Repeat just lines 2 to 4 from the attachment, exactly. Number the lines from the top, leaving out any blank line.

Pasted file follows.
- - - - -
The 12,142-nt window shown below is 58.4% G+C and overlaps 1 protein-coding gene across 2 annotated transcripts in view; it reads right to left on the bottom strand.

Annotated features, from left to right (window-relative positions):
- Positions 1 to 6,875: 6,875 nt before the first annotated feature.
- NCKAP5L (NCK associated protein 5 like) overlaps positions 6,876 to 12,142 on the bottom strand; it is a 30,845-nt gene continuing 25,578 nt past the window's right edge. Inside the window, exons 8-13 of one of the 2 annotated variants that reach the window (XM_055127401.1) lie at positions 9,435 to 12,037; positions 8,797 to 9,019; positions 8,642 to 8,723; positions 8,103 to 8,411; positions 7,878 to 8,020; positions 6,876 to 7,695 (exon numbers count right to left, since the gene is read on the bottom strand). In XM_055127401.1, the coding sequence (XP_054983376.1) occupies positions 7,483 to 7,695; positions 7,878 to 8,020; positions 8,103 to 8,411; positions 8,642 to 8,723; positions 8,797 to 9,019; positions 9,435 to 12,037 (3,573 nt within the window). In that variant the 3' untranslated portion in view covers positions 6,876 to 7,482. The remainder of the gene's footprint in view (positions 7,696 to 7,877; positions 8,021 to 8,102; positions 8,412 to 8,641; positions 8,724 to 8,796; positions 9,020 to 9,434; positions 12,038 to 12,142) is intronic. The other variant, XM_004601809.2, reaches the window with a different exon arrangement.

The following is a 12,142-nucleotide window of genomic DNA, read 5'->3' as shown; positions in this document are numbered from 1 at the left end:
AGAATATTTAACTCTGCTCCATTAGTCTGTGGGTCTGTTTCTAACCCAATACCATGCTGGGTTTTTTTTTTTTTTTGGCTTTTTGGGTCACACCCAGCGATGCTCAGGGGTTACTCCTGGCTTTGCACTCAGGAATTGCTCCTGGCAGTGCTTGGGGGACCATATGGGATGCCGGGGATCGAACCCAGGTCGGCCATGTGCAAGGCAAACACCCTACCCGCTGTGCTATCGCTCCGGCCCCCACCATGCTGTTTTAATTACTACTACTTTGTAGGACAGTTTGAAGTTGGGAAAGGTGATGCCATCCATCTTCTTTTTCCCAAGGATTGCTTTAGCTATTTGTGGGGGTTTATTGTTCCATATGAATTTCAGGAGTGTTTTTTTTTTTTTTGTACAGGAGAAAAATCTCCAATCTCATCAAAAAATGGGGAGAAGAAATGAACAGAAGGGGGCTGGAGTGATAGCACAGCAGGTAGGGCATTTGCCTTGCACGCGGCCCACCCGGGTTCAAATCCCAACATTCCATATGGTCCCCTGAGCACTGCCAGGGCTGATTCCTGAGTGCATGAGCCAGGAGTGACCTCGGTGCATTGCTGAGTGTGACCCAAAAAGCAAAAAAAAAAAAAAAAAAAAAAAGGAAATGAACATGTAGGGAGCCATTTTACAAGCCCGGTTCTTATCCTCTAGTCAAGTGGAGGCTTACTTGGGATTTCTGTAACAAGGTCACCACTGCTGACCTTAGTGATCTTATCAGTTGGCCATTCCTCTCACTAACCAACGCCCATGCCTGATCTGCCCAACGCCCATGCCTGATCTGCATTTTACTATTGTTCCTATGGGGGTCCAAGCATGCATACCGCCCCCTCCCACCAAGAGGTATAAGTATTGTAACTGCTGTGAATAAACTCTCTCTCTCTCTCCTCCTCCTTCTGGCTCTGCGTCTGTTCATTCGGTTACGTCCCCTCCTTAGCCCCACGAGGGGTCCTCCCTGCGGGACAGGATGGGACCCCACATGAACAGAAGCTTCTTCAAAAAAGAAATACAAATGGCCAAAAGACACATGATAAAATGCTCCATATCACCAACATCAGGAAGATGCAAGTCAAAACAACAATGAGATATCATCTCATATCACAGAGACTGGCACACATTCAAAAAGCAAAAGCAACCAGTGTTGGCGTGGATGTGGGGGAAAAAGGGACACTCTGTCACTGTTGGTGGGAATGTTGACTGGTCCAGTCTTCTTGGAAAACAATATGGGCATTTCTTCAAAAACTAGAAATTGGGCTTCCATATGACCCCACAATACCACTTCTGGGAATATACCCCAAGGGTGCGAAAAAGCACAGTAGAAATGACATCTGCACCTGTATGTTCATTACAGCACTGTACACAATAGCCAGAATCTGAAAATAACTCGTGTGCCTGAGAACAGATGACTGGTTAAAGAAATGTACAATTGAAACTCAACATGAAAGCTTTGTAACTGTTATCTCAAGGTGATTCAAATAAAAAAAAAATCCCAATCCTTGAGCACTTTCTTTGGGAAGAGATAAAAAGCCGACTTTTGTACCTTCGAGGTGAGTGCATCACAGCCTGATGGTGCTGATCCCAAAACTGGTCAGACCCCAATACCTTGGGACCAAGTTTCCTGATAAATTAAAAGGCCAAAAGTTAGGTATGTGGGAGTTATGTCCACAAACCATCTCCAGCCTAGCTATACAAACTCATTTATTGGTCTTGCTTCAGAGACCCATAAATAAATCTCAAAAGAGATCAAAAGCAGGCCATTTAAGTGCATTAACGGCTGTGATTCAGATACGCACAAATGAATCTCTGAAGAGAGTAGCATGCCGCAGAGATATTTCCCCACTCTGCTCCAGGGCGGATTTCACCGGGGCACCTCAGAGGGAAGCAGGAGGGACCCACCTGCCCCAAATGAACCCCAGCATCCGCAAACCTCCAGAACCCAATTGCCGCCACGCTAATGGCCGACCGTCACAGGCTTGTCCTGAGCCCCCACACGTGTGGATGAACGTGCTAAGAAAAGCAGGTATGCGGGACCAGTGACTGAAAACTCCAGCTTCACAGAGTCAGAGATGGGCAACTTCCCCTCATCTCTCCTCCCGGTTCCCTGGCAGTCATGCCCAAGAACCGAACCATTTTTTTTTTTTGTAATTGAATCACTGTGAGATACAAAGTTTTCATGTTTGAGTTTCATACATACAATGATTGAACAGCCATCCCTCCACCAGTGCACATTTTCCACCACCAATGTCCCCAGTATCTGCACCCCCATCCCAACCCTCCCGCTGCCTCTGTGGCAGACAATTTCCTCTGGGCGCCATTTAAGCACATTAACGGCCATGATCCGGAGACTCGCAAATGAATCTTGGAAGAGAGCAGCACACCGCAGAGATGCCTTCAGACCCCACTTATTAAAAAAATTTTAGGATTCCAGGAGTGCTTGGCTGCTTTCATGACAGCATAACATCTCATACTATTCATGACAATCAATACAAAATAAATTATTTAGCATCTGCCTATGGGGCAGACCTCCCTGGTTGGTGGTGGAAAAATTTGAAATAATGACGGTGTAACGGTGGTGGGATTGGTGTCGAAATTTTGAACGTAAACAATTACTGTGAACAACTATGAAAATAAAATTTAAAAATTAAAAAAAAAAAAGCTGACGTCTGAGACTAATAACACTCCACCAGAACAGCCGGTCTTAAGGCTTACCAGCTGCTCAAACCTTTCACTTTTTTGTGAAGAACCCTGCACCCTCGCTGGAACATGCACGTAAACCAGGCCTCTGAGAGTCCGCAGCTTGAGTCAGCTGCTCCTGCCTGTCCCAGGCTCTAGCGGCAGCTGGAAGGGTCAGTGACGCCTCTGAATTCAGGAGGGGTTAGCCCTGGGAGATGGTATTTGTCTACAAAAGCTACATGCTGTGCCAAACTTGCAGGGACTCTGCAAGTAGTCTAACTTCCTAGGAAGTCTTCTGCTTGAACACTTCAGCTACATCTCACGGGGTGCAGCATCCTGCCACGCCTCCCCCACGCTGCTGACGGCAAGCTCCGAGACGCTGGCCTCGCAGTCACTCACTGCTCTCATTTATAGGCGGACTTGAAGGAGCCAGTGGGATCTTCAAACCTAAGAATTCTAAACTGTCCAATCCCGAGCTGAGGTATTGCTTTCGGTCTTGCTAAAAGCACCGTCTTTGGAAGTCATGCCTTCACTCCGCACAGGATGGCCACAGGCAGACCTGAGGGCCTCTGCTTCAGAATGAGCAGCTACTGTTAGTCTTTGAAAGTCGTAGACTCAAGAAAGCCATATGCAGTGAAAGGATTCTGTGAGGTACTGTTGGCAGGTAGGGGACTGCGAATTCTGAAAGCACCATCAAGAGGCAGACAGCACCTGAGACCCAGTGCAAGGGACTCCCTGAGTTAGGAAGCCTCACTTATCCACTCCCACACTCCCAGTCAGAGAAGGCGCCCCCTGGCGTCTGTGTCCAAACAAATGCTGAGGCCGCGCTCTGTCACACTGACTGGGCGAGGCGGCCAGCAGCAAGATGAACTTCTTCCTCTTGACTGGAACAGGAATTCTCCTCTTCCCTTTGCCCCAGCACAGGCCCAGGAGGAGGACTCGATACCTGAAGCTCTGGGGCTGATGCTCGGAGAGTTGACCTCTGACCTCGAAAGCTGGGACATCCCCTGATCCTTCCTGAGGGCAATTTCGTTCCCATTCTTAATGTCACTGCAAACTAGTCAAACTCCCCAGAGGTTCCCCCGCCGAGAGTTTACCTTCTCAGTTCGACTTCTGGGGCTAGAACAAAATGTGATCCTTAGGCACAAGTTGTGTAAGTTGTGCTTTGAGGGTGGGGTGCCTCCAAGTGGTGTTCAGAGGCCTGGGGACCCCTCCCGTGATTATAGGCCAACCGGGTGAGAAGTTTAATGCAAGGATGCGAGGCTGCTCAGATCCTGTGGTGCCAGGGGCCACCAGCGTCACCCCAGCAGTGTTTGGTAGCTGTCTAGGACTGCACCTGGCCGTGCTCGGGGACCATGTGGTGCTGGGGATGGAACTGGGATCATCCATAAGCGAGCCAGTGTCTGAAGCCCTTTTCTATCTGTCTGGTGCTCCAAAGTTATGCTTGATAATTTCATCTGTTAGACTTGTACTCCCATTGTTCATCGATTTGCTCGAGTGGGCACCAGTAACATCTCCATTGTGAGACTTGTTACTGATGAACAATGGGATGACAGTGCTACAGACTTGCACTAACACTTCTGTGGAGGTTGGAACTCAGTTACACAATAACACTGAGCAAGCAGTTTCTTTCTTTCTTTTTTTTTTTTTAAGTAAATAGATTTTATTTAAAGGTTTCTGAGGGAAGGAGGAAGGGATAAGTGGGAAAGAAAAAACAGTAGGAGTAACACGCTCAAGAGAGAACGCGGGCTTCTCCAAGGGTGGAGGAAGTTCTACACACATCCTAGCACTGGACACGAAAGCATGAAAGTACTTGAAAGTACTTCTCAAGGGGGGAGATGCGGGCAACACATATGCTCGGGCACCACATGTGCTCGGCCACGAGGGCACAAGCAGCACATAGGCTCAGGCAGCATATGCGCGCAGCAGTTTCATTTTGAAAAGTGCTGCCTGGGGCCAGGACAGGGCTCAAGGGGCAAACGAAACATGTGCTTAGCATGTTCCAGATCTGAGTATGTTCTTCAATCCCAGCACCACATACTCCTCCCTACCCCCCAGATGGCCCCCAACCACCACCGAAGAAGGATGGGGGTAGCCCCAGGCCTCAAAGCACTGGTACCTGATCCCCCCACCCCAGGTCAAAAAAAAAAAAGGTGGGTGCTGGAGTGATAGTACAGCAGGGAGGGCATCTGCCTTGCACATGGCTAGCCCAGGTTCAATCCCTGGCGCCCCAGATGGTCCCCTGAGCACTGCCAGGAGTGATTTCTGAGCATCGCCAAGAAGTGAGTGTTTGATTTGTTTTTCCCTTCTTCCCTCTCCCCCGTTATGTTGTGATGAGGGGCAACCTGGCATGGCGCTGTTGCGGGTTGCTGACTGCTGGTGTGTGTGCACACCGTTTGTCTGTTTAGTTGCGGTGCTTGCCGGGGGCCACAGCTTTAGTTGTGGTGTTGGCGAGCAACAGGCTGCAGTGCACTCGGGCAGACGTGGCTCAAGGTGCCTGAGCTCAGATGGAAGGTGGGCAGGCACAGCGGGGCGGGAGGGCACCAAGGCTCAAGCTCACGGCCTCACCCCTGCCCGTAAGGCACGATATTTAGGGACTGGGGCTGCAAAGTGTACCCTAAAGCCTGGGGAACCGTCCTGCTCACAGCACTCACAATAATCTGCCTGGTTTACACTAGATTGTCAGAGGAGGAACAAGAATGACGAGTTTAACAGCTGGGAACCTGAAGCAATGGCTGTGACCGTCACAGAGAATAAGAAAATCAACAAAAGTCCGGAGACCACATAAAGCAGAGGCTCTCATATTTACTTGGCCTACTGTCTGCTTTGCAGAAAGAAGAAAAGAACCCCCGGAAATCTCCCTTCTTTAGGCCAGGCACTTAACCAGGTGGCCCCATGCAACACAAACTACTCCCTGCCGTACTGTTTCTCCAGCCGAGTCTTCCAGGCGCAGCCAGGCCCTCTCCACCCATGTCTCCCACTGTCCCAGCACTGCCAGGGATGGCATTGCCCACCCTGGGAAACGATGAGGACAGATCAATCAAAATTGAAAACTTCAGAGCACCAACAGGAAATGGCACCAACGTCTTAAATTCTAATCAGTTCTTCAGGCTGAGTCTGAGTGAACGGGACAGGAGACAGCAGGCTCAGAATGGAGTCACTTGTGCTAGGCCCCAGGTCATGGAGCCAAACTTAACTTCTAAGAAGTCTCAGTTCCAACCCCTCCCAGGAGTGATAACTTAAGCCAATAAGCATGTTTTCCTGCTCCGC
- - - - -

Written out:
Annotated features, from left to right (window-relative positions):
- Positions 1 to 6,875: 6,875 nt before the first annotated feature.
- NCKAP5L (NCK associated protein 5 like) overlaps positions 6,876 to 12,142 on the bottom strand; it is a 30,845-nt gene continuing 25,578 nt past the window's right edge. Inside the window, exons 8-13 of one of the 2 annotated variants that reach the window (XM_055127401.1) lie at positions 9,435 to 12,037; positions 8,797 to 9,019; positions 8,642 to 8,723; positions 8,103 to 8,411; positions 7,878 to 8,020; positions 6,876 to 7,695 (exon numbers count right to left, since the gene is read on the bottom strand). In XM_055127401.1, the coding sequence (XP_054983376.1) occupies positions 7,483 to 7,695; positions 7,878 to 8,020; positions 8,103 to 8,411; positions 8,642 to 8,723; positions 8,797 to 9,019; positions 9,435 to 12,037 (3,573 nt within the window). In that variant the 3' untranslated portion in view covers positions 6,876 to 7,482. The remainder of the gene's footprint in view (positions 7,696 to 7,877; positions 8,021 to 8,102; positions 8,412 to 8,641; positions 8,724 to 8,796; positions 9,020 to 9,434; positions 12,038 to 12,142) is intronic. The other variant, XM_004601809.2, reaches the window with a different exon arrangement.